Editor’s Note: In a recent e-newsletter, Locksmith Ledger editor-in-chief Gale Johnson asked if the title ‘locksmith’ needs to be updated to “security technician.” Following are some of the responses. To sign up for the Notes from the Editor monthly e-newsletter and other Ledger e-newsletters, visit www.locksmithledger.com.
Thank you for your recent article regarding the evolving role of the locksmith technician and the public’s perception of it. This topic is relevant to our company’s developments over the years. I will share some comments about this, for what it’s worth.
We have been operating continuously for 73 years in our city, population over 5 million in the greater area. It has been with pride that we position ourselves as leaders in our market, in terms of professionalism and forward-thinking practices.
Approximately 20 years ago, we resolved to aggressively transition into the integration of mechanical and electronic security solutions.
It was after several years of debatable success that we came to terms with the fact that most target opportunities were not available to us, a service company that promoted itself expressly as a locksmith company. Our trading name for the first 60 years of operation was ABC Locksmiths. It was evident that facility managers did not perceive a “locksmith” company to be the right source for leading edge of electronic technology. The perception that a locksmith was a great source for mechanical hardware, but nothing more, could not be changed by us regardless of our intensive marketing efforts.
The decision was made to turn our back on the equity we had established in our locksmith name, and become ABC Security Access Systems. The risk was uncertain but our vision for the future demanded this change. We have transitioned into a company that has a 50/50 balance between mechanical and electronic security.
Ironically, we are frustrated by our new electronic market’s reluctance to utilize our company for their traditional locksmith requirements.
The lesson here is that the public perception of the security industry is stubbornly fixed on the perception that the divide between sophisticated electronic systems and architectural grade mechanical hardware solutions cannot be bridged by one provider.
I speak in general terms. We derive great satisfaction from those customers who take advantage of the complete integration package available from ABC; however, the market in general does not easily perceive it. For this reason, we have resurrected our trading name “ABC Locksmiths” for our marketing efforts in mechanical security.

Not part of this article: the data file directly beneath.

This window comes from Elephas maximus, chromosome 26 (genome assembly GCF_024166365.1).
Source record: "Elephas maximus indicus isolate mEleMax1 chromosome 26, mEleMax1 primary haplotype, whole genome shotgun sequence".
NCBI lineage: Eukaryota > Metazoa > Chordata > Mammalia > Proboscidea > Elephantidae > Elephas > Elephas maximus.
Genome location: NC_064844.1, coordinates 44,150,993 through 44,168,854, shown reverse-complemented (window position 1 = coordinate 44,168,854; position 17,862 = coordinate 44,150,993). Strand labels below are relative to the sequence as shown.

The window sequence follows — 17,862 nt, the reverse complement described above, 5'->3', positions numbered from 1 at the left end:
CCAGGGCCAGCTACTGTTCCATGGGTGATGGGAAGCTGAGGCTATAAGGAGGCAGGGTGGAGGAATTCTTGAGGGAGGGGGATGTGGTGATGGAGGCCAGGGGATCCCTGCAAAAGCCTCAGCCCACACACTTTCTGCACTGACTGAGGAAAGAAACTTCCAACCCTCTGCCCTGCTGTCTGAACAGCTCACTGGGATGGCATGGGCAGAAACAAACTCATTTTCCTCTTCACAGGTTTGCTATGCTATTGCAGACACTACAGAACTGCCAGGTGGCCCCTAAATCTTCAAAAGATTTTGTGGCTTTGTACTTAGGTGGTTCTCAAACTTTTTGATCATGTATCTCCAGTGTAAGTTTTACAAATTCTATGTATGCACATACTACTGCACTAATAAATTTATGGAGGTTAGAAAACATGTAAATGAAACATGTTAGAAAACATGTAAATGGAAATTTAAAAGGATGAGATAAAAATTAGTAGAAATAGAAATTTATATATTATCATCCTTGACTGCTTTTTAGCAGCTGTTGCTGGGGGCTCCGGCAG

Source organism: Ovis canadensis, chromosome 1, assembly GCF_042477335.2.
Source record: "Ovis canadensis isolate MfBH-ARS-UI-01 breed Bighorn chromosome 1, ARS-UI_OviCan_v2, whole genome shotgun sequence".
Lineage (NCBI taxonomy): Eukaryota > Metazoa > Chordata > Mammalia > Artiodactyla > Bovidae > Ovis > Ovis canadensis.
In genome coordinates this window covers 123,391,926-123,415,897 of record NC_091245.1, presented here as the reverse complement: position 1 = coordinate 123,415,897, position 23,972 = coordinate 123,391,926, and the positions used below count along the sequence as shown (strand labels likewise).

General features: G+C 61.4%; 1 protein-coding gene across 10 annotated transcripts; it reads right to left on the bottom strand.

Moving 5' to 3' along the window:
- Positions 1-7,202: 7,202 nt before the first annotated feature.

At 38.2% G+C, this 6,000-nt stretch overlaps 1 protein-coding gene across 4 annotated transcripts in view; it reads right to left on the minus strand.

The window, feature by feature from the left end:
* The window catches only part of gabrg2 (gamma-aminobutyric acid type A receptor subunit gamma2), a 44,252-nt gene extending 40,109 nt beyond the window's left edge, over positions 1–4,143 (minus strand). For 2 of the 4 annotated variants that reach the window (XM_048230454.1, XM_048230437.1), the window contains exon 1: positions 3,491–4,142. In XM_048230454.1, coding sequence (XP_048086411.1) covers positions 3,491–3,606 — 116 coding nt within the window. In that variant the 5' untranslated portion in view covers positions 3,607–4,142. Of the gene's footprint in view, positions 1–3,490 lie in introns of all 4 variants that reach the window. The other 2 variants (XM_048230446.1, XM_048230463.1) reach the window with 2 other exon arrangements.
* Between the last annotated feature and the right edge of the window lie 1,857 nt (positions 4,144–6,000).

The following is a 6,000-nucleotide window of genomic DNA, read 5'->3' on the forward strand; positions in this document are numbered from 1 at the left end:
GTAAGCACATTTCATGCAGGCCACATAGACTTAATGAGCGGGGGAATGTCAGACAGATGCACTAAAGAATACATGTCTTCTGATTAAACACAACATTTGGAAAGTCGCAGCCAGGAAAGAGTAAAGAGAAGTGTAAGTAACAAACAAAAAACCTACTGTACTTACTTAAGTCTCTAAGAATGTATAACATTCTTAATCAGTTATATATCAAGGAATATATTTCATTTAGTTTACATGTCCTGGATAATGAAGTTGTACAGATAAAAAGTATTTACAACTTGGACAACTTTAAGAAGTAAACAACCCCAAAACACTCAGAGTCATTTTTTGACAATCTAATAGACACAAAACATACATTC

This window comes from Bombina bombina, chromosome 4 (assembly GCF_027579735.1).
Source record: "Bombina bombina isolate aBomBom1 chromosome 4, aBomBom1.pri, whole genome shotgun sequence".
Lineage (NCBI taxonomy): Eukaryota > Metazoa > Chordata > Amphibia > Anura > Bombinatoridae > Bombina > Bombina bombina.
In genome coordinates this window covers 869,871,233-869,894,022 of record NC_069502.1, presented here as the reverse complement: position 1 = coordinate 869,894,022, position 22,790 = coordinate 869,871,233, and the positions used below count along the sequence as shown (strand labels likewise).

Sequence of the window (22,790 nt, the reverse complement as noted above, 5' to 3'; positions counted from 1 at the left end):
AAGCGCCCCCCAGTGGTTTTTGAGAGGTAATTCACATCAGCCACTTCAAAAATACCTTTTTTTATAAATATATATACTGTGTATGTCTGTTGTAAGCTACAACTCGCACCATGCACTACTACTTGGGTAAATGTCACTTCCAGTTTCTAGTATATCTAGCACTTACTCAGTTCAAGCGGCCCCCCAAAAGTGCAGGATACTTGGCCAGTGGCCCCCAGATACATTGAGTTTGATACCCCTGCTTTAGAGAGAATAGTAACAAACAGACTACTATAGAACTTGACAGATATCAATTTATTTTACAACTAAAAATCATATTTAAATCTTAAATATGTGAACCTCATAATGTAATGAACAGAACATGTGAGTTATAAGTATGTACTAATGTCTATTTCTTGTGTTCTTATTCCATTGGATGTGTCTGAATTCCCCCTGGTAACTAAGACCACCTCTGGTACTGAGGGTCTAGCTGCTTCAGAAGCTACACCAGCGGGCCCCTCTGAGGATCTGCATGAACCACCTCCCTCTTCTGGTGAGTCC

It would be nice if one name did it all, but it has become obvious that we can’t change perception in a short period of time. We refer to this as “the curse of the L word.”
ABC Security Access Systems
Fight for Our Market Share
Having read your recent article, I have to agree for the most part. I'm Past President of OMLA (Oklahoma Master Locksmiths Association). It appears many of the younger set are unwilling to forgo the income that can be earned on a given Saturday plus the expense of feeding and rooming a family for a weekend, so many shows are poorly attended.
Oklahoma was the ninth state licensed for locksmiths, since then a few more have been added. Most of the States are not licensed and the locksmiths will find themselves on the outside looking in when most locking mechanisms are electro-mechanical and only licensed Alarm (Security Technicians) will be able to install them. The locksmiths will be lucky if they get to re-pin a Kwikset or Schlage lockset on someone's home.
During the early days of railroading, people would put their ear to the railroad track and actually hear the train rumbling along the tracks long before it was in sight. In a similar way, our...
Editor’s Note: The ABC news show, The Lookout, focusing on locksmiths, aired June 5, 2013. Read Gale Johnson’s e-newsletter about the show at www.locksmithledger.com/10963674...